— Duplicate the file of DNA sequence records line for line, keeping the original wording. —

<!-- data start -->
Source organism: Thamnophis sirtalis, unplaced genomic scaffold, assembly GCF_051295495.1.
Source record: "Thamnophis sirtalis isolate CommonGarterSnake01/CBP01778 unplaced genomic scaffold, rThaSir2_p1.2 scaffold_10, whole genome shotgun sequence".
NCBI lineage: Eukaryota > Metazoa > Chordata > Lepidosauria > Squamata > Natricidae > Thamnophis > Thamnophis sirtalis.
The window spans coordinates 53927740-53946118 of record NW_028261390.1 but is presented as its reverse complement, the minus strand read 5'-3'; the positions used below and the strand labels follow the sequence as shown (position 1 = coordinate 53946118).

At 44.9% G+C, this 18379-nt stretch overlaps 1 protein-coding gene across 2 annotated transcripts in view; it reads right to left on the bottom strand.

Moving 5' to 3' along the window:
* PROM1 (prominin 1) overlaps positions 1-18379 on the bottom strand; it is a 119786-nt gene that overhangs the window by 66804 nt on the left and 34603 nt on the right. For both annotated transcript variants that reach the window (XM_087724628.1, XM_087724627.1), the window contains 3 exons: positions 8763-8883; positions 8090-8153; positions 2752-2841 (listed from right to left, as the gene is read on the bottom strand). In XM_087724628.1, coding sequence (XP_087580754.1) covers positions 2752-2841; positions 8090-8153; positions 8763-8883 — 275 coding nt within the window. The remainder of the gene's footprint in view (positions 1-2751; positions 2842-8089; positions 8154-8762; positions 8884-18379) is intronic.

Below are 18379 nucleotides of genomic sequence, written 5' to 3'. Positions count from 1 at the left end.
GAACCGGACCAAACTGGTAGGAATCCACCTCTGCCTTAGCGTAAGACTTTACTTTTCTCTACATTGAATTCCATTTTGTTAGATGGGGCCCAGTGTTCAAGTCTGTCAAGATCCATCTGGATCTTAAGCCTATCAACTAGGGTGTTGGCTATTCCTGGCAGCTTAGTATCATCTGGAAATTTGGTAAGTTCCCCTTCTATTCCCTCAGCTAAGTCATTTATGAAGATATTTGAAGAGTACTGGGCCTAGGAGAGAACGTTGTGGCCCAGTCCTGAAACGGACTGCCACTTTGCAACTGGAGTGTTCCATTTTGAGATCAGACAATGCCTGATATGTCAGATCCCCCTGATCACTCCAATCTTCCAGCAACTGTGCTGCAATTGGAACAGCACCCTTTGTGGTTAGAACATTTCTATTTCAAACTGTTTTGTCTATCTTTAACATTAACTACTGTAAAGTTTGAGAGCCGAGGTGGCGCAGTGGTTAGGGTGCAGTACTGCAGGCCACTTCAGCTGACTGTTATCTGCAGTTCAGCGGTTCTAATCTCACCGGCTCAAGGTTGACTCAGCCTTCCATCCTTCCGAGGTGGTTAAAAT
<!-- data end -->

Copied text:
Source organism: Thamnophis sirtalis, unplaced genomic scaffold, assembly GCF_051295495.1.
Source record: "Thamnophis sirtalis isolate CommonGarterSnake01/CBP01778 unplaced genomic scaffold, rThaSir2_p1.2 scaffold_10, whole genome shotgun sequence".
NCBI lineage: Eukaryota > Metazoa > Chordata > Lepidosauria > Squamata > Natricidae > Thamnophis > Thamnophis sirtalis.
The window spans coordinates 53927740-53946118 of record NW_028261390.1 but is presented as its reverse complement, the minus strand read 5'-3'; the positions used below and the strand labels follow the sequence as shown (position 1 = coordinate 53946118).

At 44.9% G+C, this 18379-nt stretch overlaps 1 protein-coding gene across 2 annotated transcripts in view; it reads right to left on the bottom strand.

Moving 5' to 3' along the window:
* PROM1 (prominin 1) overlaps positions 1-18379 on the bottom strand; it is a 119786-nt gene that overhangs the window by 66804 nt on the left and 34603 nt on the right. For both annotated transcript variants that reach the window (XM_087724628.1, XM_087724627.1), the window contains 3 exons: positions 8763-8883; positions 8090-8153; positions 2752-2841 (listed from right to left, as the gene is read on the bottom strand). In XM_087724628.1, coding sequence (XP_087580754.1) covers positions 2752-2841; positions 8090-8153; positions 8763-8883 — 275 coding nt within the window. The remainder of the gene's footprint in view (positions 1-2751; positions 2842-8089; positions 8154-8762; positions 8884-18379) is intronic.

Below are 18379 nucleotides of genomic sequence, written 5' to 3'. Positions count from 1 at the left end.
GAACCGGACCAAACTGGTAGGAATCCACCTCTGCCTTAGCGTAAGACTTTACTTTTCTCTACATTGAATTCCATTTTGTTAGATGGGGCCCAGTGTTCAAGTCTGTCAAGATCCATCTGGATCTTAAGCCTATCAACTAGGGTGTTGGCTATTCCTGGCAGCTTAGTATCATCTGGAAATTTGGTAAGTTCCCCTTCTATTCCCTCAGCTAAGTCATTTATGAAGATATTTGAAGAGTACTGGGCCTAGGAGAGAACGTTGTGGCCCAGTCCTGAAACGGACTGCCACTTTGCAACTGGAGTGTTCCATTTTGAGATCAGACAATGCCTGATATGTCAGATCCCCCTGATCACTCCAATCTTCCAGCAACTGTGCTGCAATTGGAACAGCACCCTTTGTGGTTAGAACATTTCTATTTCAAACTGTTTTGTCTATCTTTAACATTAACTACTGTAAAGTTTGAGAGCCGAGGTGGCGCAGTGGTTAGGGTGCAGTACTGCAGGCCACTTCAGCTGACTGTTATCTGCAGTTCAGCGGTTCTAATCTCACCGGCTCAAGGTTGACTCAGCCTTCCATCCTTCCGAGGTGGTTAAAAT